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What is a Discharge and What Does It Stop?

bankruptcy law basicsThe primary benefit of bankruptcy is the discharge. Filing for Chapter 7 bankruptcy results in the elimination of your legal obligation to repay any or all of your debts. Of all of the bankruptcy law basics, it’s the most beneficial long-term and the reason why so many people file.

How Does the Bankruptcy Discharge Work?

In bankruptcy, discharge means you are no longer legally obligated to repay your creditors. They receive money from the liquidation of your estate, but beyond that, you owe them nothing. As long as you meet your bankruptcy obligations, including filing your petition, completing the financial management courses, and attending your 341 Meeting, you’ll receive the discharge.

In most Chapter 7 bankruptcy cases, it takes about four months to receive your discharge. In Chapter 13, you receive the discharge once your payment plan is complete, which takes three or five years.

At the time of discharge, the bankruptcy court clerk sends written notice to the bankruptcy trustee, the trustee’s attorney if there is one, and your creditors. This is the notification to your creditors that they can no longer pursue collection of the debt, in or out of court. If they do, they are at risk of being held in contempt of court.

Under no circumstances can a creditor legally pursue the collection of a debt once it’s discharged. If this occurs, you have a right to take legal action.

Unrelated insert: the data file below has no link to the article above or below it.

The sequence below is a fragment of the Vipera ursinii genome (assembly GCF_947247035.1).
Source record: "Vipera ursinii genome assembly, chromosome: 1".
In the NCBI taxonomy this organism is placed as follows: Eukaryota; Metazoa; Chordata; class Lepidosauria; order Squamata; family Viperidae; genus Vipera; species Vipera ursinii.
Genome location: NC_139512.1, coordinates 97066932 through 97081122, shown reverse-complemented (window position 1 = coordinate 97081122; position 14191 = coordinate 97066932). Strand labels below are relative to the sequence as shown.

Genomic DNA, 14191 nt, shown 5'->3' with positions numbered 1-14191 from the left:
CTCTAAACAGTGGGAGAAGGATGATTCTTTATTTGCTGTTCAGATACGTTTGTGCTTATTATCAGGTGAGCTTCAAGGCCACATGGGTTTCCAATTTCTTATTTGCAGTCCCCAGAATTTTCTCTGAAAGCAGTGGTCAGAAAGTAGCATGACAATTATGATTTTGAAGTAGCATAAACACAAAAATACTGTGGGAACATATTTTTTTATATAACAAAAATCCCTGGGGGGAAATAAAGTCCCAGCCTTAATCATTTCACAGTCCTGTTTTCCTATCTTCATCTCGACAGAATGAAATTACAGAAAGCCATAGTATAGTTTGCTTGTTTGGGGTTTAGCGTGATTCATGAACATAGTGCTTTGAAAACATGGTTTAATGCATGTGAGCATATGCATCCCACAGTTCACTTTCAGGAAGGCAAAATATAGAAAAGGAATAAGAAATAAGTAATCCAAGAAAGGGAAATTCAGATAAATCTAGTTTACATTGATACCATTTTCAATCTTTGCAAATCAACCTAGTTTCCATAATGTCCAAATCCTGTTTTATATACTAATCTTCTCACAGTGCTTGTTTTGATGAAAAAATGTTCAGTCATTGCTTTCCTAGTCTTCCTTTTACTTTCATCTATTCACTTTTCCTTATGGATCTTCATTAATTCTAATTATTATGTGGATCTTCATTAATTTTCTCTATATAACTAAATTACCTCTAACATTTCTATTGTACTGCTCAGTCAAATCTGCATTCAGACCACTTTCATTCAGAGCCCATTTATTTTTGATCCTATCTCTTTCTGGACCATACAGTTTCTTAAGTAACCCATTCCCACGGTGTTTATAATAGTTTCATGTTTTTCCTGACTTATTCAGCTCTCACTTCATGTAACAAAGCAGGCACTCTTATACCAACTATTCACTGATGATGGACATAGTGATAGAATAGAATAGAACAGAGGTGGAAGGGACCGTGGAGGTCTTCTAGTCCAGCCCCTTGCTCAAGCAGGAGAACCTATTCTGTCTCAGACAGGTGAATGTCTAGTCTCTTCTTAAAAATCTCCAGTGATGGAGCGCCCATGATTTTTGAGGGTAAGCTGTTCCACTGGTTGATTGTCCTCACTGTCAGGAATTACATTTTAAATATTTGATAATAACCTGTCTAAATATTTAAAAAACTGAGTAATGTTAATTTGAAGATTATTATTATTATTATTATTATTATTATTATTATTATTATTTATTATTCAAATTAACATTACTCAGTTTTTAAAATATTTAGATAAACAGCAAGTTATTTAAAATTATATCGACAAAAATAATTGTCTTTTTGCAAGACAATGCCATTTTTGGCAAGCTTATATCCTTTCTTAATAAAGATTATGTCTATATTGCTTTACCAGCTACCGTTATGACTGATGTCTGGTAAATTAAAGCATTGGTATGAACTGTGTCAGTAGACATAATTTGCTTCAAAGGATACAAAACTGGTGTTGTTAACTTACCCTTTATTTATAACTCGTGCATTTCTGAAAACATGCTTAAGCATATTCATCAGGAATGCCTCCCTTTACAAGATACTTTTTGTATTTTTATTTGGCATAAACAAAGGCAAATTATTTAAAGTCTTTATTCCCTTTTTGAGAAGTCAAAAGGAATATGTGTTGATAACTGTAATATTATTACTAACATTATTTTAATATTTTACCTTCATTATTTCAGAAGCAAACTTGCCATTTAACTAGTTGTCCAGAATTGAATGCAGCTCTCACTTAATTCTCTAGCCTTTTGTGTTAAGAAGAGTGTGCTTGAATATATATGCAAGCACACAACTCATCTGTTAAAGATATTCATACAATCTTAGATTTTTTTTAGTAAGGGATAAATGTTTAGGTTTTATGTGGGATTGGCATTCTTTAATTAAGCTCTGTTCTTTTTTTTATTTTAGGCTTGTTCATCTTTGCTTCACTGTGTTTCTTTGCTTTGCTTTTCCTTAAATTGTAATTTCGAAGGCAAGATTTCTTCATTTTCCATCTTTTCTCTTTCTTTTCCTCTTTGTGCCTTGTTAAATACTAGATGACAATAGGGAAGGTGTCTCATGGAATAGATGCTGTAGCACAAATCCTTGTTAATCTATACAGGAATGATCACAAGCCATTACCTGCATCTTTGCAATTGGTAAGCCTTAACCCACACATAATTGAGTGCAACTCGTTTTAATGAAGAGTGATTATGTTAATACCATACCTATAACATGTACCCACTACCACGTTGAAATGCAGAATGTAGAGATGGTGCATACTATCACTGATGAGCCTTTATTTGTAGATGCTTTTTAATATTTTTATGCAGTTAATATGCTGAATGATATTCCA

What Debts are Dischargeable in Chapter 7 Bankruptcy?

Not every type of debt is dischargeable.

Debts typically included in a bankruptcy discharge include:

  • Credit card debt
  • Medical bills
  • Payday loans
  • Past-due utility bills
  • Past-due rent

Some tax debts and some student loan debts are also dischargeable. However, in both cases, the process is more complicated and you’ll need to discuss your specific situation with your attorney.

What types of debts are not dischargeable?

  • Child support
  • Alimony
  • Non-fraudulent lawsuit judgments
  • Money borrowed from some retirement accounts
  • Current tax debts
  • Gambling debts

If you’d like to learn more about the difference between dischargeable and non-dischargeable debts, check out this information from Nolo.com.

Why Is It Important to Work with a Bankruptcy Law Firm?

Every case is different so it’s important to discuss your situation with an experienced bankruptcy attorney. If your biggest or most challenging debt is non-dischargeable, don’t dismiss the idea of filing. Even if you are not able to discharge a debt in bankruptcy, filing could free up income to put toward non-dischargeable debts.

Bankruptcy gives you a fresh start. It lightens your financial load and gives you time to evaluate your situation. It’s the right choice for many people facing drastic situations that could result in the loss of their homes or other assets. Understanding bankruptcy law basics helps you determine if filing is something that could help you or if you’d be better off pursuing other options of financial relief.

To learn more about bankruptcy or to schedule a consultation with an experienced bankruptcy attorney, contact the Law Office of Robert M. Geller at 813-254-5696 to schedule a free consultation.

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